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Healthy Eating

What are the challenges to improving your diet ?  

We live in a world now where it is much easier to consume an unhealthy diet with fast and convenient food on our doorstep at a low cost. An un-healthy diet and obesity are major risk factor for chronic diseases such as cancer, type 2 diabetes and heart disease. A recent study conducted across 16 different counties highlighted that the prevalence of obesity ranged from 74-86% in women and 69-77% in men. 

Obesity is not an individual problem it is spread across a societal level and requires a multi-disciplinary approach to improving dietary habits 

Its not as easy as saying eat heathier as there can be multiple deep -rooted factors that need to be addressed holistically prior to changing someone’s eating behaviour for example knowledge, cooking skills, eating habits growing up, cultural differences, budget, location, time, the influence of family and friends and pre- conceived beliefs.

Why should you improve your diet ?

Providing your body with the good quality nutrients and adequate energy provides multiple benefits 

  • reduce risk of disease
  • longer life expectancy 
  • more energy and less fatigue 
  • greater muscle function 
  • Strengthens bone and tissue’s 
  • Improved digestive system function 
  • supports health pregnancies and breastfeeding 
  • key to supporting you maintaining a healthy weight.

A high-quality diet is one that contains minimally processed, unrefined foods like fruit and vegetables, wholegrains, health fats and protein sources. You can see what foods encompasses a healthy diet in the Eat Well Guide below.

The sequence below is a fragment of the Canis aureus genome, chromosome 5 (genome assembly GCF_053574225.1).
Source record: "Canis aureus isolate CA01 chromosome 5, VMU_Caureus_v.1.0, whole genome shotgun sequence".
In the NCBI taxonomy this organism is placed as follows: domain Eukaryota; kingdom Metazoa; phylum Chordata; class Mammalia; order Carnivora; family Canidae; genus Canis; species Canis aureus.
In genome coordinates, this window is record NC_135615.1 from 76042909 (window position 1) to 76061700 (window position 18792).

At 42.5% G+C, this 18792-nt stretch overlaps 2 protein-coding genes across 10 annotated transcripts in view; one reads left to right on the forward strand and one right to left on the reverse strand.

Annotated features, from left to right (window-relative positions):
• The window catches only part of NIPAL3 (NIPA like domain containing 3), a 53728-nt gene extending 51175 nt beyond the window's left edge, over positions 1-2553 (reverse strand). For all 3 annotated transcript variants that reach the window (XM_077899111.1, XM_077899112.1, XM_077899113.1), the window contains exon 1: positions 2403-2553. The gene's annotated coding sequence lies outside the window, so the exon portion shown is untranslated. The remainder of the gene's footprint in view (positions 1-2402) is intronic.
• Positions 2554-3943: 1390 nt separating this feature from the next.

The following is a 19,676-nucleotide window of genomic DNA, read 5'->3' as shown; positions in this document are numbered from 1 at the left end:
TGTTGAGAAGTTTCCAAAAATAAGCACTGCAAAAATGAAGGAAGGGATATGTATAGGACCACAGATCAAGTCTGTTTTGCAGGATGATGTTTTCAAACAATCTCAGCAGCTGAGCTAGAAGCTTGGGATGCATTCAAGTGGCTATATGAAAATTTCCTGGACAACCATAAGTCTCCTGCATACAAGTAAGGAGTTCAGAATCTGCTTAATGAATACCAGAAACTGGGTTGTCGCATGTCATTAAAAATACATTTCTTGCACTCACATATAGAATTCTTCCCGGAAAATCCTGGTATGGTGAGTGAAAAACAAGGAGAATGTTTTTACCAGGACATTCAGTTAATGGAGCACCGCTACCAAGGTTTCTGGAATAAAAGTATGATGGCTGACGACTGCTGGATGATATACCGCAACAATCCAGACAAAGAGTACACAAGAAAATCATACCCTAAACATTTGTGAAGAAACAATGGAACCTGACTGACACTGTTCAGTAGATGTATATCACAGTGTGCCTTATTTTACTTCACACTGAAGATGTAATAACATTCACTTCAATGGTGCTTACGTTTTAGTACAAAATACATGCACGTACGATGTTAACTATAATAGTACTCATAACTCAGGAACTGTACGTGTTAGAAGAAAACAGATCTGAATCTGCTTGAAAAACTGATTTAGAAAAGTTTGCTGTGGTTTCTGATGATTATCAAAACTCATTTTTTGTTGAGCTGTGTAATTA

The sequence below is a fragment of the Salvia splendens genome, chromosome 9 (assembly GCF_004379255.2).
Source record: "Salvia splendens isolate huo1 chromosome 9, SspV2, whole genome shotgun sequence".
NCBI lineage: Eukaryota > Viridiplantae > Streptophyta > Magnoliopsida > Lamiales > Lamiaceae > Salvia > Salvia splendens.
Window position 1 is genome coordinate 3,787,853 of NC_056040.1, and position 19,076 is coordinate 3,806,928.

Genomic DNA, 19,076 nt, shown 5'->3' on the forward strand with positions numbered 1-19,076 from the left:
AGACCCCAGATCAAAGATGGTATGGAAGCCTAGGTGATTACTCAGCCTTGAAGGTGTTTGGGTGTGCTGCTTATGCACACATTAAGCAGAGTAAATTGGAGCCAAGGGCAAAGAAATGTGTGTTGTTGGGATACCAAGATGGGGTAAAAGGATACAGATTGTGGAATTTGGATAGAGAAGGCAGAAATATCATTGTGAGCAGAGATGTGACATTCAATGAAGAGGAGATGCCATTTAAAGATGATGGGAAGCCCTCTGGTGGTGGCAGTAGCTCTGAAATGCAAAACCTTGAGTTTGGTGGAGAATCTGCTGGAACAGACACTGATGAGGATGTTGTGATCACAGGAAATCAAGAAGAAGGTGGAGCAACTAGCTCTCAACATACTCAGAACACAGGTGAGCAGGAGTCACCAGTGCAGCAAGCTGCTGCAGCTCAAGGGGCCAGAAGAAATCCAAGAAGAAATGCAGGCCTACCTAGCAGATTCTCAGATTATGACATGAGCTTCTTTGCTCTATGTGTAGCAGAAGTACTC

Lower quality foods are ones that are refined sugar and grains, highly processed snack foods, high sugar beverages, foods high in saturated and transfats.

Understanding Portion Sizes

Below are some useful resources created by the British Heart Foundation to help you see what one portion looks like. You can use these to compare to your current portion sizes to see where you might be similar or might want to improve on.

Setting up your plate


Top tips to help you start your diet strategy. 

Understanding what a nutritious diet looks like is the first step, here are some tips to start building the foundations. 

  1. Establish a daily eating structure that can work for you on the majority of days across the week. This might be separated into larger main meals and snacks or small frequent meals 
  2. Write a food log for yourself and start to become aware of what trends occur in your weekly eating. You can feedback to yourself on what you might be doing well and where you might be slipping up 
  3. Start to then become familiar with what high quality protein sources, carbohydrate and fat sources look like using resources like the eatwell guide 
  4. Start to become aware of your portion sizes and how you are setting your plate up 
  5. Map out your day to decide which of these foods you are going to enjoy at each meal/ snack and vary across the day. 
  6. Become familiar with being prepared especially if you work during the day. Being prepared is essential to staying on track to making progress. The main reason why might be falling short with your nutrition is failing to plan the best you can for your week ahead 
  7. Focus on improving your quality prior to worrying about your quantity 
Top tips Diet

Sustainable Diet vs FAD 

  • FAD is an abbreviation of fast acting diet. Examples of FAD which you have probably heard are zero or low carb, liquid diet, keto, paleo, etc.  These are all dietary approaches that promise quick and faster results, commonly undertaken as the first line of reaction when an individual decided they want to lose weight.